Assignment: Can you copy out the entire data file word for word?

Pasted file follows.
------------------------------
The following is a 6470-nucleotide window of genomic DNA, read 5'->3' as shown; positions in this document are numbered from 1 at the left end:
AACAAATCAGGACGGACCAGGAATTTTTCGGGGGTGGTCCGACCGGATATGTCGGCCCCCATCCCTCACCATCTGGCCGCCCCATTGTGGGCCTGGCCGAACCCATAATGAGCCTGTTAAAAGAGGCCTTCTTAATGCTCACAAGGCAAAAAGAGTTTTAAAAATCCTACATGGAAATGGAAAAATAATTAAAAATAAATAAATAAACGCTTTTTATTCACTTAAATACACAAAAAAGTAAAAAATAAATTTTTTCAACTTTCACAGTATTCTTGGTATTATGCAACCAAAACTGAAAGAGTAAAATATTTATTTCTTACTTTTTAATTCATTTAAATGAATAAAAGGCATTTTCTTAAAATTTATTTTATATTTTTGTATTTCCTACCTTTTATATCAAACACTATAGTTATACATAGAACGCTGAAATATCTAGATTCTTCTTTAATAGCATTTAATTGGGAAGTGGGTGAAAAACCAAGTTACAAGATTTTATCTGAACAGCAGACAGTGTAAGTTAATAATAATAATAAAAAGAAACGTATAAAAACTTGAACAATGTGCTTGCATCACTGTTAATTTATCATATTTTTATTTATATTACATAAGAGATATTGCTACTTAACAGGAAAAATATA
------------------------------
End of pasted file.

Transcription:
The following is a 6470-nucleotide window of genomic DNA, read 5'->3' as shown; positions in this document are numbered from 1 at the left end:
AACAAATCAGGACGGACCAGGAATTTTTCGGGGGTGGTCCGACCGGATATGTCGGCCCCCATCCCTCACCATCTGGCCGCCCCATTGTGGGCCTGGCCGAACCCATAATGAGCCTGTTAAAAGAGGCCTTCTTAATGCTCACAAGGCAAAAAGAGTTTTAAAAATCCTACATGGAAATGGAAAAATAATTAAAAATAAATAAATAAACGCTTTTTATTCACTTAAATACACAAAAAAGTAAAAAATAAATTTTTTCAACTTTCACAGTATTCTTGGTATTATGCAACCAAAACTGAAAGAGTAAAATATTTATTTCTTACTTTTTAATTCATTTAAATGAATAAAAGGCATTTTCTTAAAATTTATTTTATATTTTTGTATTTCCTACCTTTTATATCAAACACTATAGTTATACATAGAACGCTGAAATATCTAGATTCTTCTTTAATAGCATTTAATTGGGAAGTGGGTGAAAAACCAAGTTACAAGATTTTATCTGAACAGCAGACAGTGTAAGTTAATAATAATAATAAAAAGAAACGTATAAAAACTTGAACAATGTGCTTGCATCACTGTTAATTTATCATATTTTTATTTATATTACATAAGAGATATTGCTACTTAACAGGAAAAATATA